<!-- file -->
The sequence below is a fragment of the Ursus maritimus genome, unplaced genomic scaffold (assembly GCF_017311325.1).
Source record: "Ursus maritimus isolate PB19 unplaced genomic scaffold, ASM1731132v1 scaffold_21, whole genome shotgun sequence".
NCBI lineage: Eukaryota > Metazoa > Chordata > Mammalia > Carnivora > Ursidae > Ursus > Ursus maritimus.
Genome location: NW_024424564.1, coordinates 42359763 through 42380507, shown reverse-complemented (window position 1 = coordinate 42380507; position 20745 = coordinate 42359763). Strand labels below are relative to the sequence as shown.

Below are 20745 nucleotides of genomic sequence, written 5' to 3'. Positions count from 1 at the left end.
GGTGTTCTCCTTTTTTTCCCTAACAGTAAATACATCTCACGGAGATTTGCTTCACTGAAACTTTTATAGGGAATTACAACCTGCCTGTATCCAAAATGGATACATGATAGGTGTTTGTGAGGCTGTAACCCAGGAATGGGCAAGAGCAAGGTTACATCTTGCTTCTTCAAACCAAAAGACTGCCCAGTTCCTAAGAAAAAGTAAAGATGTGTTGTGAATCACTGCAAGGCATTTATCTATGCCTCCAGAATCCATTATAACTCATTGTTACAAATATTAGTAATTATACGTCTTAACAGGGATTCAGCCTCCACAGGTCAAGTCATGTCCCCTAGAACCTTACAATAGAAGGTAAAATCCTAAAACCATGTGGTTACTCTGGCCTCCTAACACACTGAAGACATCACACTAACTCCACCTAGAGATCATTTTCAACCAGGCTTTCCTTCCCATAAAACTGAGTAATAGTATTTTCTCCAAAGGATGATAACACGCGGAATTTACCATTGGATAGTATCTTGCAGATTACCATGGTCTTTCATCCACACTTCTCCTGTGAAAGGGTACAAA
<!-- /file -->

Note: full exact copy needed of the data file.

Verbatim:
The sequence below is a fragment of the Ursus maritimus genome, unplaced genomic scaffold (assembly GCF_017311325.1).
Source record: "Ursus maritimus isolate PB19 unplaced genomic scaffold, ASM1731132v1 scaffold_21, whole genome shotgun sequence".
NCBI lineage: Eukaryota > Metazoa > Chordata > Mammalia > Carnivora > Ursidae > Ursus > Ursus maritimus.
Genome location: NW_024424564.1, coordinates 42359763 through 42380507, shown reverse-complemented (window position 1 = coordinate 42380507; position 20745 = coordinate 42359763). Strand labels below are relative to the sequence as shown.

Below are 20745 nucleotides of genomic sequence, written 5' to 3'. Positions count from 1 at the left end.
GGTGTTCTCCTTTTTTTCCCTAACAGTAAATACATCTCACGGAGATTTGCTTCACTGAAACTTTTATAGGGAATTACAACCTGCCTGTATCCAAAATGGATACATGATAGGTGTTTGTGAGGCTGTAACCCAGGAATGGGCAAGAGCAAGGTTACATCTTGCTTCTTCAAACCAAAAGACTGCCCAGTTCCTAAGAAAAAGTAAAGATGTGTTGTGAATCACTGCAAGGCATTTATCTATGCCTCCAGAATCCATTATAACTCATTGTTACAAATATTAGTAATTATACGTCTTAACAGGGATTCAGCCTCCACAGGTCAAGTCATGTCCCCTAGAACCTTACAATAGAAGGTAAAATCCTAAAACCATGTGGTTACTCTGGCCTCCTAACACACTGAAGACATCACACTAACTCCACCTAGAGATCATTTTCAACCAGGCTTTCCTTCCCATAAAACTGAGTAATAGTATTTTCTCCAAAGGATGATAACACGCGGAATTTACCATTGGATAGTATCTTGCAGATTACCATGGTCTTTCATCCACACTTCTCCTGTGAAAGGGTACAAA